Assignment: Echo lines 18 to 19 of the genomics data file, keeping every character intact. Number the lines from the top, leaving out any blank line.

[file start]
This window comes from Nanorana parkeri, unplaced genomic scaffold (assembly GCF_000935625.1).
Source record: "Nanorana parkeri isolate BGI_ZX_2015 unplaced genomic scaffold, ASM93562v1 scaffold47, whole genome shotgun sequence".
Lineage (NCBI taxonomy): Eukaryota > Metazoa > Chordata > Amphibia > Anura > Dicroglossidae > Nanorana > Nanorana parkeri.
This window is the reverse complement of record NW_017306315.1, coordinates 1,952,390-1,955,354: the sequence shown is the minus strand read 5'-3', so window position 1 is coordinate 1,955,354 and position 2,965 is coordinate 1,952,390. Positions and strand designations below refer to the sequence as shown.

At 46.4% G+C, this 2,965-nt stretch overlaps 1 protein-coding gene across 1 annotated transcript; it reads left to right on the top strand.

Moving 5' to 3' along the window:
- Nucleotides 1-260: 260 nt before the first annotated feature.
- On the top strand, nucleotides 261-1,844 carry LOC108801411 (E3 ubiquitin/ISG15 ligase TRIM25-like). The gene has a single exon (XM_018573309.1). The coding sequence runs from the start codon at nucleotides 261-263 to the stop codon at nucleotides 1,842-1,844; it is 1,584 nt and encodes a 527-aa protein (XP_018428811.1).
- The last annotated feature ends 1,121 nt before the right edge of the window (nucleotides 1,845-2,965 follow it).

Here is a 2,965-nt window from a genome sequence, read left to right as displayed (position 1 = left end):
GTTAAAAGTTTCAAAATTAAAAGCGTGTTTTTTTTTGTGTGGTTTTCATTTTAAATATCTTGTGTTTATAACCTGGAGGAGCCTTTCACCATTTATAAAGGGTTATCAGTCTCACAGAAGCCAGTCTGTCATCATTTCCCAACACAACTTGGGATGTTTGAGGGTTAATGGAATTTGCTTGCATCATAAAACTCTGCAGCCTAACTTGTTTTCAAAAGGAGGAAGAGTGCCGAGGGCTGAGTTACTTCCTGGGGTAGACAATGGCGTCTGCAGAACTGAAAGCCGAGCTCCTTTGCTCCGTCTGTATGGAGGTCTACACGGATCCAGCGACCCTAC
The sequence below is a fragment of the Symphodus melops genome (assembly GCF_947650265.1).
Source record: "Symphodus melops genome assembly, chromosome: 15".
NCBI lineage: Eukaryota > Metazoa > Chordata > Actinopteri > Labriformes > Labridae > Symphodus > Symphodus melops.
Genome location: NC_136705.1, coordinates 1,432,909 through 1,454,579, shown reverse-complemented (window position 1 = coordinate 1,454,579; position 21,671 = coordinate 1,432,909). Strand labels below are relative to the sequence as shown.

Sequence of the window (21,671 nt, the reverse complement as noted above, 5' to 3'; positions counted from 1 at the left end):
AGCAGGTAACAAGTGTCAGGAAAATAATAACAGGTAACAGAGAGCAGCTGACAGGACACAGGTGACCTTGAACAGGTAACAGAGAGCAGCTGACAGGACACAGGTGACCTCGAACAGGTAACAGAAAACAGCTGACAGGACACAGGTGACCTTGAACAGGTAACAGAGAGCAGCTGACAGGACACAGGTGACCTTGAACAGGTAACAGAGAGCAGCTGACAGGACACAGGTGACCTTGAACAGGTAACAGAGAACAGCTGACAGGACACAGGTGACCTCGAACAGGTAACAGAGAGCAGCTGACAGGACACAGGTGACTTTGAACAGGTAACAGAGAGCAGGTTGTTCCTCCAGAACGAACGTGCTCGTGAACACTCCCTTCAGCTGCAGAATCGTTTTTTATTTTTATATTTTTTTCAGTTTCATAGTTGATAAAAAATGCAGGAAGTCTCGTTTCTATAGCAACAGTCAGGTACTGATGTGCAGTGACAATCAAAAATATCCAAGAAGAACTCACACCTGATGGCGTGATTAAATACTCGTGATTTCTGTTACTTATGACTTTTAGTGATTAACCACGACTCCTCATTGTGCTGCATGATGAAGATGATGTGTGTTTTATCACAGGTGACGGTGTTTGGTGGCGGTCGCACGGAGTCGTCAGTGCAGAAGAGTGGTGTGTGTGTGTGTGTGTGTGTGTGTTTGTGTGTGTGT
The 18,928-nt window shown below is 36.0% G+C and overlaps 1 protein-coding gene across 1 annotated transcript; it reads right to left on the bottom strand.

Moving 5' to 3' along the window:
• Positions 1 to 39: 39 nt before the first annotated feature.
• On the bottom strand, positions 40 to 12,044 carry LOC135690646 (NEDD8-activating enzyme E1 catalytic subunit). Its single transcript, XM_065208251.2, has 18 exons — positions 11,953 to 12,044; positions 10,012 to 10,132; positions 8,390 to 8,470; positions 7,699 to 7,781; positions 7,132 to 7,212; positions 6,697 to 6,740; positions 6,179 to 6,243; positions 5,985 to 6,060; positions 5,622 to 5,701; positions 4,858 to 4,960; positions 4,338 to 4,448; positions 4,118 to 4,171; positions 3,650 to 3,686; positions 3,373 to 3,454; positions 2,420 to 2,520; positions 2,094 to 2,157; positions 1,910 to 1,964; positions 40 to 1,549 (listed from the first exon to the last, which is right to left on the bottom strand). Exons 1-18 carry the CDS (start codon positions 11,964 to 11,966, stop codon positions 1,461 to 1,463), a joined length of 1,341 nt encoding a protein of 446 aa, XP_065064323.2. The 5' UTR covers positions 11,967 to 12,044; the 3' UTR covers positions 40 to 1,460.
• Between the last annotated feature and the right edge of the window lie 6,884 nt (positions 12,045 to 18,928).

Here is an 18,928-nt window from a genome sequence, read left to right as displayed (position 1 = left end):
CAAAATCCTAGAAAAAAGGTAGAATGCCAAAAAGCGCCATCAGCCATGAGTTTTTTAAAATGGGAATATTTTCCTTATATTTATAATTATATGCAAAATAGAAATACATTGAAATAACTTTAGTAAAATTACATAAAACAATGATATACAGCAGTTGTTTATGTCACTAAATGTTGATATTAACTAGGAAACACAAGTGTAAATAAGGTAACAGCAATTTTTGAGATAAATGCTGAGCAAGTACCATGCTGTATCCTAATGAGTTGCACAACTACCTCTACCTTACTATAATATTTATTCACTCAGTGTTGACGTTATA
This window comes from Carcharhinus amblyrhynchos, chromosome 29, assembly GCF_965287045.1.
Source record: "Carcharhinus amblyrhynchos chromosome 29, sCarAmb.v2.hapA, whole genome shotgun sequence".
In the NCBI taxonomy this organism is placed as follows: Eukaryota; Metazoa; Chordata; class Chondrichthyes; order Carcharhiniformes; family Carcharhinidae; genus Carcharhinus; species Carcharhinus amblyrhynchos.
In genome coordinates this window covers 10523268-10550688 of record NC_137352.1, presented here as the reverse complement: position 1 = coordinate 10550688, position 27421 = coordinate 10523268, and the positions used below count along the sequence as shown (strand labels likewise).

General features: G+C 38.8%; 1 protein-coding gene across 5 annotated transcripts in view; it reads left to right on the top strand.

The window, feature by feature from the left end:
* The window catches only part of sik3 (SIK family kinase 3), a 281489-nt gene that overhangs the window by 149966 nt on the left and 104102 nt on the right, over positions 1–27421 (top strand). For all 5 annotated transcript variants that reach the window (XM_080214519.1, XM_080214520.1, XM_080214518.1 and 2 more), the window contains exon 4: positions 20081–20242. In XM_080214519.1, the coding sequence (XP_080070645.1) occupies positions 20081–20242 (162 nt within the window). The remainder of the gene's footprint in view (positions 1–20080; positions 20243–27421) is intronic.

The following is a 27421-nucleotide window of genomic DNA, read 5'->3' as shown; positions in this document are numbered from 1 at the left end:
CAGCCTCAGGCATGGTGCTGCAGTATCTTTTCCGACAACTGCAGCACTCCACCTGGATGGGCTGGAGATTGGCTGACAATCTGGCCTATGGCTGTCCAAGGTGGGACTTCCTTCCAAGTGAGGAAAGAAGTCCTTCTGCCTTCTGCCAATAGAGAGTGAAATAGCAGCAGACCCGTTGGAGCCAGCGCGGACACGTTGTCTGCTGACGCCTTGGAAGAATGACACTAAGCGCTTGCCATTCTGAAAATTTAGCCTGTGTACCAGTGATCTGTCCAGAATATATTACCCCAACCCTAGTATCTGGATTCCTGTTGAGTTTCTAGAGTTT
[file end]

The 18,928-nt window shown below is 36.0% G+C and overlaps 1 protein-coding gene across 1 annotated transcript; it reads right to left on the bottom strand.

Moving 5' to 3' along the window: